Who Fears Death – Nnedi Okorafor

Standard

My reading of Nnedi Okorafor's Who Fears Death has happily co-incided with the news that HBO is turning it into a series, and George R. R. Martin will be one of the executive producers. I look forward to seeing how HBO handles the adaption, and I'm sure having Martin as one of the people on deck will be great for the series.

Who Fears Death was written in 2010 and has won a truckload of awards, including the Nebula, and the World Fantasy award.

What I love most about Okorafor's writing is her superb blend of African culture and fantasy. I didn't love Who Fears Death, mainly, I think, because it's a freaking tough read. If you have any triggers, I would strongly suggest you stop here.

Onyesonwu is a child of rape – an horrific event revisited multiple times – and her name means 'who fears death?' We find Onyesonwu sitting in a prison cell, and she relates her life story – from her conception, through her 11th year rite (genital mutilation), her discovery of her mystical powers and her training in magic. Onyesonwu discover that some of her powers come from her biological father, who is keeping a magical eye on her – not for any good reason. There's plenty of confronting content. Onyesonwu's activation and exploration of her powers is done so well, and explores some deep questions.

The other thing that made me feel a bit funny about the book was that I listened to the audio – which was performed by Anne Flosnik. Don't get me wrong – Flosnik did a great job. But is a white British person the most appropriate pick to voice an African character? (John Lee voicing The White Tiger also made me feel squiffy).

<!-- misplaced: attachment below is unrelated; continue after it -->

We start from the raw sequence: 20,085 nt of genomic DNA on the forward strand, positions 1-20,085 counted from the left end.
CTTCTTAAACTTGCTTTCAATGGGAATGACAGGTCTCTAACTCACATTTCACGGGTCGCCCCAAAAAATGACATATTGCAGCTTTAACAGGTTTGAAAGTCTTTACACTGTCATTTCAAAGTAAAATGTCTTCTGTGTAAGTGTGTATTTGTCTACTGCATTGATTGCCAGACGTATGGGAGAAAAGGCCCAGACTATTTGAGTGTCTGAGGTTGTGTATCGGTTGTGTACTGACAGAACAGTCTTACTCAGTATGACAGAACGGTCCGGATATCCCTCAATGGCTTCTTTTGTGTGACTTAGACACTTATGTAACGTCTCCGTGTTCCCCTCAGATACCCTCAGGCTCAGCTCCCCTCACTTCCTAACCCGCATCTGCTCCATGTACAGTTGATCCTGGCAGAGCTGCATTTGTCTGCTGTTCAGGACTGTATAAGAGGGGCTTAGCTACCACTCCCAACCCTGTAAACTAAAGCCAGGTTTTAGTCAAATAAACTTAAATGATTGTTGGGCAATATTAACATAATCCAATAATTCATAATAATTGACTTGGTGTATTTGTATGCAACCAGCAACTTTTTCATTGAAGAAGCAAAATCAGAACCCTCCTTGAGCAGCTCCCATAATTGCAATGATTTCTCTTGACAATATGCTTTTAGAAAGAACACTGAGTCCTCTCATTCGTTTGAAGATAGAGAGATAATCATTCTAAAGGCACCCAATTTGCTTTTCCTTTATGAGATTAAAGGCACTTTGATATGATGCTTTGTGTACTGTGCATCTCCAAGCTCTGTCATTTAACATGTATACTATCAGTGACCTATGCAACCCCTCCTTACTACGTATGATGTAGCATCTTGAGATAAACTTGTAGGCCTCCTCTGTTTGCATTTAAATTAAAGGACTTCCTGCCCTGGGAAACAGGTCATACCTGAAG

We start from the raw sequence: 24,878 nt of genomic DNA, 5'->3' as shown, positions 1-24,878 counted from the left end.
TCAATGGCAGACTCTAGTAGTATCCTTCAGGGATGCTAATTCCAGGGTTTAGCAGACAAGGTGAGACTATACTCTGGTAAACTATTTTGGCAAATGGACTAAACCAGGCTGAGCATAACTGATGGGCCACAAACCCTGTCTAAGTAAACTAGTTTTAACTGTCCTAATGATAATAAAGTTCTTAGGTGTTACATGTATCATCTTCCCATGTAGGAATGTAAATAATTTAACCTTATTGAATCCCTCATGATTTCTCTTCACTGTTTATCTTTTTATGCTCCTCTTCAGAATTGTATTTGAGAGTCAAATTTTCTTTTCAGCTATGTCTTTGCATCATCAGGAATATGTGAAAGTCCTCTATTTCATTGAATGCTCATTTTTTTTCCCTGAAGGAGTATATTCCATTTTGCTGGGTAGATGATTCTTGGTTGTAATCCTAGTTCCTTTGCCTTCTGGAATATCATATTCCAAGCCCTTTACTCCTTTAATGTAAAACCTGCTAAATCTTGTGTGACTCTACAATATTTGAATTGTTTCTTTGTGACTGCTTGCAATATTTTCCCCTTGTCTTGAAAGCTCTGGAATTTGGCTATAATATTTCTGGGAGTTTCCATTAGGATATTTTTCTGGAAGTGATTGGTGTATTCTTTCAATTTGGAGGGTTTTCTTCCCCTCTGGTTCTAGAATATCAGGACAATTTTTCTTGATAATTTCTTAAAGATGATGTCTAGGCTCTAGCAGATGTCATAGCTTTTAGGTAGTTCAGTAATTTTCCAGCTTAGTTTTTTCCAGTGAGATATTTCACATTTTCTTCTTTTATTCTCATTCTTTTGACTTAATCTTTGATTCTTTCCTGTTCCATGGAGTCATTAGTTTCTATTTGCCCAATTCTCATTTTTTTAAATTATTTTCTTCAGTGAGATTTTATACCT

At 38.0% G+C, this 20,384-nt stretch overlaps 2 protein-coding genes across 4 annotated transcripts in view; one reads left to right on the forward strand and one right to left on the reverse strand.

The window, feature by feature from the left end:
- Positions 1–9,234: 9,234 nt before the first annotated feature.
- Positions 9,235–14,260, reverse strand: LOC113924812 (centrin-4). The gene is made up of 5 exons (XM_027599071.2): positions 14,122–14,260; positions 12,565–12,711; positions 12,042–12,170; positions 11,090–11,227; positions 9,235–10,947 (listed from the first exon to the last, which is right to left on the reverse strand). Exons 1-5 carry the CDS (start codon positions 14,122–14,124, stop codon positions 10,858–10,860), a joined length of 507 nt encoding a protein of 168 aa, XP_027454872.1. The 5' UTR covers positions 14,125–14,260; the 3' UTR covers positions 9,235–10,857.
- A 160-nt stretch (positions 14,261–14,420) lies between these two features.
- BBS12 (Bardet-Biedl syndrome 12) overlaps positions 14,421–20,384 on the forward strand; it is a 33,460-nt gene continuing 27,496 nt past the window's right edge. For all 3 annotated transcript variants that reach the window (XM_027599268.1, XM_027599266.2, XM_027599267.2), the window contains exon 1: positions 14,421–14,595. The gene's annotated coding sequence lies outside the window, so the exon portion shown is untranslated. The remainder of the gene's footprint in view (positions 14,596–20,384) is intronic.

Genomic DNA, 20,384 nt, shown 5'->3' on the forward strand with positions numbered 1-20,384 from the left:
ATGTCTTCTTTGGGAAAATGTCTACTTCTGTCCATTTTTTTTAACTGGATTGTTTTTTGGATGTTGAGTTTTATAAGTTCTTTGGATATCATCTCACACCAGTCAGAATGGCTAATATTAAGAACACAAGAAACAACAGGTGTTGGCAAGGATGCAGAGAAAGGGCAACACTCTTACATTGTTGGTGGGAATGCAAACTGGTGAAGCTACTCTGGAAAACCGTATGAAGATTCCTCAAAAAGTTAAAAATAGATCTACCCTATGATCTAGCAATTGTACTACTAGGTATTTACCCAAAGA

Who Fears Death was 100% worth the journey, and deserves all the accolades it has received.

Have you read Who Fears Death? What did you think?

3 thoughts on “Who Fears Death – Nnedi Okorafor

    • Hi Jackie, I don’t blame you for avoiding it, it’s a very tough read! I think it will make a good TV show, but I’m hoping Okorafor retains some level of creative control. The difficult stuff is very much a woman’s experience and it would be a shame for that to be commercialised and cheapened. The casting will be interesting – the characters are all African. How many white folks will they want to include?

      Liked by 1 person

Leave a Reply

Fill in your details below or click an icon to log in:

WordPress.com Logo

You are commenting using your WordPress.com account. Log Out / Change )

Twitter picture

You are commenting using your Twitter account. Log Out / Change )

Facebook photo

You are commenting using your Facebook account. Log Out / Change )

Google+ photo

You are commenting using your Google+ account. Log Out / Change )

Connecting to %s